Archived Information


Testimony from Acting Deputy Secretary Marshall S. Smith
to the Subcommittee
on Postsecondary Education, Training and Life-Long Learning
United States House of Representatives Committee
on Education and the Workforce
on The William D. Ford Direct Loan Consolidation Program
September 18, 1997

Mr. Chairman and Distinguished Members of the Committee:

Thank you for inviting me to be here today. I am pleased to have the opportunity to clarify for the committee the problems we and our contractor, Electronic Data Systems (EDS), have experienced in administrating the loan consolidation process of the William D. Ford Direct Loan Program and the steps taken to address those problems.

I will not attempt to minimize these problems today. The stories we heard in testimony this morning are the types of experiences that have led the Department to its recent actions. On behalf of the Secretary, I would like to apologize to David Whelan, Angela Jamison, and others like them for the unacceptable quality of service they received. We are very aware of these problems and deeply committed to solving them.

That is why, on August 26, 1997, we told EDS to temporarily delay the last phase of the consolidation process while it took immediate action to correct deficiencies in its current process. With new controls in place and the approval of Price Waterhouse, the independent quality control unit on this project, EDS began last week to phase-in production of loan funding and booking, the final stage of loan consolidation. We also told EDS to temporarily stop accepting new loan applications effective August 27, 1997 so it can eliminate the backlog of applications that have accumulated since it took over this contract last fall.

Consolidation is the process of combining several loans into a single loan. Most borrowers consolidate their loans after they complete their education. The origination of a new single loan is not affected by the problems of consolidation. The direct loan program continues to run smoothly for today's students.

We deeply regret the inconvenience the temporary delay has caused to borrowers from these actions, but believe that this is ultimately the best way to ensure quality service to all borrowers wishing to consolidate their loans into direct student loans.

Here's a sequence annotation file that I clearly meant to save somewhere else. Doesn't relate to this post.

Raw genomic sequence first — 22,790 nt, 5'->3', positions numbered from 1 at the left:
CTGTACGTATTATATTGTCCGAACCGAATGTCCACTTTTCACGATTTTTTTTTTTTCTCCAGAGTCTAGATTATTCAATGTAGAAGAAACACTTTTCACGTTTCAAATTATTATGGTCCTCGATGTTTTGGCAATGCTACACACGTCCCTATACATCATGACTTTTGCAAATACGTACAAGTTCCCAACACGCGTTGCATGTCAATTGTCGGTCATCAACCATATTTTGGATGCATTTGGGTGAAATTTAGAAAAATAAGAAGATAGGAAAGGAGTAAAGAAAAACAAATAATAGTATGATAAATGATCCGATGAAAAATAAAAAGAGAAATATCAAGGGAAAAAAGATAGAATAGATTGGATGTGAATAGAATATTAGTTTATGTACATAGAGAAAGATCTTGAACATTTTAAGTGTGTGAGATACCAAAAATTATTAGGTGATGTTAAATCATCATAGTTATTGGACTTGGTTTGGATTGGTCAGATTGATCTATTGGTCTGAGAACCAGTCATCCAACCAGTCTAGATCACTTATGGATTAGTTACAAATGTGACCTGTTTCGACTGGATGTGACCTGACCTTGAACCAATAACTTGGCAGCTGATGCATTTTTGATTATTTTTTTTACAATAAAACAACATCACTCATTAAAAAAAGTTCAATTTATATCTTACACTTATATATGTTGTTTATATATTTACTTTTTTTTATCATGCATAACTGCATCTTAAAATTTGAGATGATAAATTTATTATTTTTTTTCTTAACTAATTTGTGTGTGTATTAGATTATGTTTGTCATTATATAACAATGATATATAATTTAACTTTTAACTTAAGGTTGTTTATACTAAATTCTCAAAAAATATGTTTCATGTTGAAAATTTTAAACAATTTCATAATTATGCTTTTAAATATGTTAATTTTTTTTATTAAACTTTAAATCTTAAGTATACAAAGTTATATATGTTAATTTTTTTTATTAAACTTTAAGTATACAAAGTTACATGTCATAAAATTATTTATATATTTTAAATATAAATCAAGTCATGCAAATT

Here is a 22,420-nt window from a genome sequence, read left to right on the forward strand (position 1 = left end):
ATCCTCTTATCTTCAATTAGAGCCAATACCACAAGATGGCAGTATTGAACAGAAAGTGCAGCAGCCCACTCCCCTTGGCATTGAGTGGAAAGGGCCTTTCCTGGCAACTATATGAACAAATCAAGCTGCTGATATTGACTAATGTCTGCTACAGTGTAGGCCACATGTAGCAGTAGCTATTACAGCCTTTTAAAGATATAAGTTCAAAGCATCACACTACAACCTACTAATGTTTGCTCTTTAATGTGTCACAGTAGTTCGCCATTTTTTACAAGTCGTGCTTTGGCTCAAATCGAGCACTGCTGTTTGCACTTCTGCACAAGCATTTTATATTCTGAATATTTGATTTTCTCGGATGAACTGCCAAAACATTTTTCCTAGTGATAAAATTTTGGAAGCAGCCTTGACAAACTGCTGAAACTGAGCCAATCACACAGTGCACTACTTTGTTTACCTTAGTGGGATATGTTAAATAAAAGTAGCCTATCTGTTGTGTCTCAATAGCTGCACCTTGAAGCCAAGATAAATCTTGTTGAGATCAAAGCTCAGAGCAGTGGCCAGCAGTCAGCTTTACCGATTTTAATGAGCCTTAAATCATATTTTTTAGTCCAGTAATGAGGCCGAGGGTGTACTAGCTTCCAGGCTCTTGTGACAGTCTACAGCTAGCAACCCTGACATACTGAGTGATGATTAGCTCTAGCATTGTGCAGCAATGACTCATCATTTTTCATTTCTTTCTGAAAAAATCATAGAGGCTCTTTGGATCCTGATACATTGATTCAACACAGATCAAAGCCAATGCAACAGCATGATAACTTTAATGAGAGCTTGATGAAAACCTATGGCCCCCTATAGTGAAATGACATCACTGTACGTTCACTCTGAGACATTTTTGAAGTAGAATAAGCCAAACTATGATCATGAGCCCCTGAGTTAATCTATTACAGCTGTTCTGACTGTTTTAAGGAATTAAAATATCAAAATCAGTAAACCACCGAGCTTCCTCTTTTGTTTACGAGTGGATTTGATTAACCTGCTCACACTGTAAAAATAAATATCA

Addressing Borrowers' Concerns

Borrowers are our top priority: we are committed to ensuring that no additional borrowers are harmed. To this end, we are working with EDS to take several important steps:

Let me now turn to how we are addressing the problems of consolidating loans at EDS.

EDS is implementing a plan it developed with the Department and Price Waterhouse to complete the consolidation process for the applications it received prior to August 27. The plan includes EDS accepting new applications no later than December 1, and sooner if Price Waterhouse certifies that EDS has met certain performance criteria.

Today, I will describe the actions the Department has taken to address the problems with the loan consolidation system. I will also discuss steps the Department is taking to improve and modernize its student aid programs. First, however, I would like to put these problems in perspective.

The Department's Student Aid Responsibilities

Each year, the Department promptly and efficiently delivers financial aid to millions of America's students. Despite the challenges facing the direct loan consolidation program, the student aid system as a whole is stronger than it has been in years. For example:

Since its inception in 1994, the direct loan program has provided a simpler, more automated, and more accountable system for borrowers and participating institutions. In just three years, students and schools have witnessed the development of an improved level of customer service in financial aid delivery.